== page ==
[00:10:00] Remember to suspend a judgment during the counting phase. Be proud of yourself for being bold enough to note the real numbers or at least real estimates. If facing the real numbers is too daunting, that's good information for you to know as well. The idea here is just to document your observations, as well as your willingness and ability to make observations.
[00:10:23] Once you have enough data, you can identify what I call a magic number of your ideal number of drinks or you're drinking sweet spot. Your ideal number of drinks for our purposes here is the number of drinks that brings you the most pleasure. Many people find that the first two to three drinks spring a great deal of pleasure while the fourth and fifth or sixth or seventh, they seem in the moment like they'll bring pleasure, but they actually bring hangovers or regret.
[00:10:51] If you're reading this blog chances are that you've had some sort of experience with hangovers, oversharing, extra belly fat, or other features of drinking that you'd rather skip. The good news is that you can keep the pleasure of all parts of drinking and nix the negatives by simply stopping at your magic number.
[00:11:10] Of course, this is easier said than done. But if you leave it to your buzzed self to decide the magic number in the moment, it will be much harder to find much less stick to the sweet spot than if you track some observations to locate your magic number in a more logical manner. And then you can do your buzzed self a favor by learning how to stick with that number.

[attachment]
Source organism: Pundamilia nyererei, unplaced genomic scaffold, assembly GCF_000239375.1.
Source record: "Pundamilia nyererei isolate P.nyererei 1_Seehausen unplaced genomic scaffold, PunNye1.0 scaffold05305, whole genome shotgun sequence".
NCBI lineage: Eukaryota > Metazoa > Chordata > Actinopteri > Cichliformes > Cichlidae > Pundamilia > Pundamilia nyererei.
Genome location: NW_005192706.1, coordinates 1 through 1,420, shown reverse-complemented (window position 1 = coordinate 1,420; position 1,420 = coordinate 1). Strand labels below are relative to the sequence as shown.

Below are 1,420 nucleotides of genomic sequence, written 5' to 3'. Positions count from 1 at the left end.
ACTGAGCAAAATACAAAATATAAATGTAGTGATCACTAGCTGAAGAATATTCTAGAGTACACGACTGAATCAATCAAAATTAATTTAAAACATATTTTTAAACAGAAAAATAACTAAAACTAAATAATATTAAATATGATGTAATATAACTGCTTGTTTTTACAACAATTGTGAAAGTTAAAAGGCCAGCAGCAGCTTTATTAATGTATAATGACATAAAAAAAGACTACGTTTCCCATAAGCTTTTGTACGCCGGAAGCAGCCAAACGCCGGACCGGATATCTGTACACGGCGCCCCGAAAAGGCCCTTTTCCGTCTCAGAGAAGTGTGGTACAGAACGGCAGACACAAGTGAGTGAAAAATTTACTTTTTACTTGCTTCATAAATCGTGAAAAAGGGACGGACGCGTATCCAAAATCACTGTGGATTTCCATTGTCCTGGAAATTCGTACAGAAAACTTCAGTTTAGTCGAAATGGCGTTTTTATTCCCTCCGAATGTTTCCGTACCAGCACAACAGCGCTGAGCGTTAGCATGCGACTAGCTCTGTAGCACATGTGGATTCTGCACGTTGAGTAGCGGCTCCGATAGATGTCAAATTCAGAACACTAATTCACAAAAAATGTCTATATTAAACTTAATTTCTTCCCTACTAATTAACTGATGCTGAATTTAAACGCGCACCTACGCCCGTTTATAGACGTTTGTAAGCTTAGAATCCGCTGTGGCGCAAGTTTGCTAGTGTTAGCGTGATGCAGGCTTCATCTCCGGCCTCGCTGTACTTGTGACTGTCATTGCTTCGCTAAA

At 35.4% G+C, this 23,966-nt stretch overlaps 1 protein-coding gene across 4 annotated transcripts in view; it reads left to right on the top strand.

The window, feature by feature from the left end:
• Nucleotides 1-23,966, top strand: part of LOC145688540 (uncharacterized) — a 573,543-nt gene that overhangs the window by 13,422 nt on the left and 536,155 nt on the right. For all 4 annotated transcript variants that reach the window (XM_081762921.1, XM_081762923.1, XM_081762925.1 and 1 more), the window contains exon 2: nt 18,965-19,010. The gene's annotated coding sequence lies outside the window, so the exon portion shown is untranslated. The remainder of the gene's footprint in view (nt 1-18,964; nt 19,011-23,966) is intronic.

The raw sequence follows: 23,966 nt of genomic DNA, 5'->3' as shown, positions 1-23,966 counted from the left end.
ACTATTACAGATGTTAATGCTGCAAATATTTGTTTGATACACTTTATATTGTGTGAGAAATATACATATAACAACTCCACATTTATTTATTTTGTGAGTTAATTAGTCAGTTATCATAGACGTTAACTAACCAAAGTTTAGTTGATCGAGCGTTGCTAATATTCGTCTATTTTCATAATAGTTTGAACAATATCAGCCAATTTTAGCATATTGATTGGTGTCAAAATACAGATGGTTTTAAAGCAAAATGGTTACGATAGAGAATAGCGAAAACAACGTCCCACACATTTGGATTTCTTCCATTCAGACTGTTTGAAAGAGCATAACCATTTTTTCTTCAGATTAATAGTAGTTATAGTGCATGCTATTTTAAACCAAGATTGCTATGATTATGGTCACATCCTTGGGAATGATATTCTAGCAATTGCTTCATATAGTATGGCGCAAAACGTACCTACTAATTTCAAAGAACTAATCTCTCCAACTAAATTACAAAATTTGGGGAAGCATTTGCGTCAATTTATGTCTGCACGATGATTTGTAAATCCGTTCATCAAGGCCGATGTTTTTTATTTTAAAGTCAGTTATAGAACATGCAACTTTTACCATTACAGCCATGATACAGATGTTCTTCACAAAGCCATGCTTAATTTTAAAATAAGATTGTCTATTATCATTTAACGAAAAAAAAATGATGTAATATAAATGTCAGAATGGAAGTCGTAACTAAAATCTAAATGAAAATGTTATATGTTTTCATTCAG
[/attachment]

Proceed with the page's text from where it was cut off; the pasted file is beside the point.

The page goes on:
[00:11:34] The your drinking self will actually have more fun and thank you later since it no longer has to do on-the-spot thinking about how much to drink. Many people find that through observation, they discovered that they frequently drink one or two drinks more than what is actually their true maximum pleasure point. By reframing your drinking target as the magic number or a sweet spot that's about your pleasure rather than as a limit, many people are able to embrace alcohol moderation as a friend rather than as a foe.
[00:12:11] The conclusion is that many people find that having a reference point of how much they wish to drink is very helpful. Since by definition if we make it up as we go along and just drink however much feels right in the moment, then we would almost always end up drinking more than we want over the years.
[00:12:30] This is because we would develop a tolerance. And because once we've had a few drinks, it becomes much more difficult to gauge how much we really want to drink versus how much we're just operating. And a little bit of a buzzed more is more a type of a mindset that can trick us into drinking more alcohol than is actually optimally pleasurable for us.
[00:12:52] And the goal of drinking is of course pleasure. Right? So the first step to determining your magic number, and then ultimately having drinking habits that support your magic number, is to observe how much you're drinking without judgment. I hope that you will find the approach and the worksheet helpful.
[00:13:09] The worksheet, of course, I'm mentioning is just an illustration on my blog, which is linked here, but it's pretty straight forward. You just now note the number of drinks and you note down whether you're estimating or actually counting and you note down whether or not it's a same day entry. So I hope that you'll find it helpful. Bottoms up and cheers to you!